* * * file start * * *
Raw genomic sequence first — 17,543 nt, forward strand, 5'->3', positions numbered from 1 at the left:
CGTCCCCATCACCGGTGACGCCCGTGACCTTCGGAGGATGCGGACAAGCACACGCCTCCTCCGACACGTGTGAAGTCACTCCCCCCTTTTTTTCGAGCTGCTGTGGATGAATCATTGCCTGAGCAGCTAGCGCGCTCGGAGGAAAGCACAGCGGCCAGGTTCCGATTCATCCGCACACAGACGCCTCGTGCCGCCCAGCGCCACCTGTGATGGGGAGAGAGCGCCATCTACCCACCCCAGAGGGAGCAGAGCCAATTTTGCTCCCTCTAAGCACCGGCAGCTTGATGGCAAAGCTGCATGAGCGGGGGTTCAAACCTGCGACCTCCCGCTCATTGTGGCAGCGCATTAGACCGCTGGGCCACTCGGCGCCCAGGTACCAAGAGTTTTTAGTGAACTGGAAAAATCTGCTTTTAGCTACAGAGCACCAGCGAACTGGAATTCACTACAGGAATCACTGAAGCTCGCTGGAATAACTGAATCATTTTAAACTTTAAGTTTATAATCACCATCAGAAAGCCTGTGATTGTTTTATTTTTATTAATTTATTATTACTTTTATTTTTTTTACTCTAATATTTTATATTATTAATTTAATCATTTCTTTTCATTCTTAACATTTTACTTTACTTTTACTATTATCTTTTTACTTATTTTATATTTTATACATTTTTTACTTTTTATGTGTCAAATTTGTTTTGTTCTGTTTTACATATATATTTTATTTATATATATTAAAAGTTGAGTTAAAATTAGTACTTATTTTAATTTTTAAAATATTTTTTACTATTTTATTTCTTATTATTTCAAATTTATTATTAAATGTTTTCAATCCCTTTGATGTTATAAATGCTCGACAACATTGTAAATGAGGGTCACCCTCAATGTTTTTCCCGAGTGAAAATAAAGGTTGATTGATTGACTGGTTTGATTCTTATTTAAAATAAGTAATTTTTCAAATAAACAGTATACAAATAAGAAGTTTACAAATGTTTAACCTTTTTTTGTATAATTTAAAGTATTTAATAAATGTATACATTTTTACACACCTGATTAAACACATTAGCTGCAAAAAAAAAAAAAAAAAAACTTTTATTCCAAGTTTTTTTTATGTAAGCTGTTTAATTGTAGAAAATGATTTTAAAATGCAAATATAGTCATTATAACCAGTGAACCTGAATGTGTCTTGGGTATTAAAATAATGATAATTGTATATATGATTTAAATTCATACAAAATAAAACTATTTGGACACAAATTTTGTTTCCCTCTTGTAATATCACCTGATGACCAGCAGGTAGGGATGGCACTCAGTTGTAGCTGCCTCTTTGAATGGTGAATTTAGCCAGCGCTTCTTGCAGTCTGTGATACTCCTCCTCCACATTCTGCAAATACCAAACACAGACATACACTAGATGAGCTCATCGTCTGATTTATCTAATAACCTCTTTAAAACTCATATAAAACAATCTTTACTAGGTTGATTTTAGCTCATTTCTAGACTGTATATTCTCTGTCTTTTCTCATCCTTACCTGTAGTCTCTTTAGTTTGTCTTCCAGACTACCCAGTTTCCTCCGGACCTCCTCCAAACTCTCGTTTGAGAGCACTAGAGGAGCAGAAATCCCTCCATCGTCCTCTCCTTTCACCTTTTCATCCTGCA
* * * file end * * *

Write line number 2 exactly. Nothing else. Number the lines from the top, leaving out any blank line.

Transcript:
CGTCCCCATCACCGGTGACGCCCGTGACCTTCGGAGGATGCGGACAAGCACACGCCTCCTCCGACACGTGTGAAGTCACTCCCCCCTTTTTTTCGAGCTGCTGTGGATGAATCATTGCCTGAGCAGCTAGCGCGCTCGGAGGAAAGCACAGCGGCCAGGTTCCGATTCATCCGCACACAGACGCCTCGTGCCGCCCAGCGCCACCTGTGATGGGGAGAGAGCGCCATCTACCCACCCCAGAGGGAGCAGAGCCAATTTTGCTCCCTCTAAGCACCGGCAGCTTGATGGCAAAGCTGCATGAGCGGGGGTTCAAACCTGCGACCTCCCGCTCATTGTGGCAGCGCATTAGACCGCTGGGCCACTCGGCGCCCAGGTACCAAGAGTTTTTAGTGAACTGGAAAAATCTGCTTTTAGCTACAGAGCACCAGCGAACTGGAATTCACTACAGGAATCACTGAAGCTCGCTGGAATAACTGAATCATTTTAAACTTTAAGTTTATAATCACCATCAGAAAGCCTGTGATTGTTTTATTTTTATTAATTTATTATTACTTTTATTTTTTTTACTCTAATATTTTATATTATTAATTTAATCATTTCTTTTCATTCTTAACATTTTACTTTACTTTTACTATTATCTTTTTACTTATTTTATATTTTATACATTTTTTACTTTTTATGTGTCAAATTTGTTTTGTTCTGTTTTACATATATATTTTATTTATATATATTAAAAGTTGAGTTAAAATTAGTACTTATTTTAATTTTTAAAATATTTTTTACTATTTTATTTCTTATTATTTCAAATTTATTATTAAATGTTTTCAATCCCTTTGATGTTATAAATGCTCGACAACATTGTAAATGAGGGTCACCCTCAATGTTTTTCCCGAGTGAAAATAAAGGTTGATTGATTGACTGGTTTGATTCTTATTTAAAATAAGTAATTTTTCAAATAAACAGTATACAAATAAGAAGTTTACAAATGTTTAACCTTTTTTTGTATAATTTAAAGTATTTAATAAATGTATACATTTTTACACACCTGATTAAACACATTAGCTGCAAAAAAAAAAAAAAAAAAACTTTTATTCCAAGTTTTTTTTATGTAAGCTGTTTAATTGTAGAAAATGATTTTAAAATGCAAATATAGTCATTATAACCAGTGAACCTGAATGTGTCTTGGGTATTAAAATAATGATAATTGTATATATGATTTAAATTCATACAAAATAAAACTATTTGGACACAAATTTTGTTTCCCTCTTGTAATATCACCTGATGACCAGCAGGTAGGGATGGCACTCAGTTGTAGCTGCCTCTTTGAATGGTGAATTTAGCCAGCGCTTCTTGCAGTCTGTGATACTCCTCCTCCACATTCTGCAAATACCAAACACAGACATACACTAGATGAGCTCATCGTCTGATTTATCTAATAACCTCTTTAAAACTCATATAAAACAATCTTTACTAGGTTGATTTTAGCTCATTTCTAGACTGTATATTCTCTGTCTTTTCTCATCCTTACCTGTAGTCTCTTTAGTTTGTCTTCCAGACTACCCAGTTTCCTCCGGACCTCCTCCAAACTCTCGTTTGAGAGCACTAGAGGAGCAGAAATCCCTCCATCGTCCTCTCCTTTCACCTTTTCATCCTGCA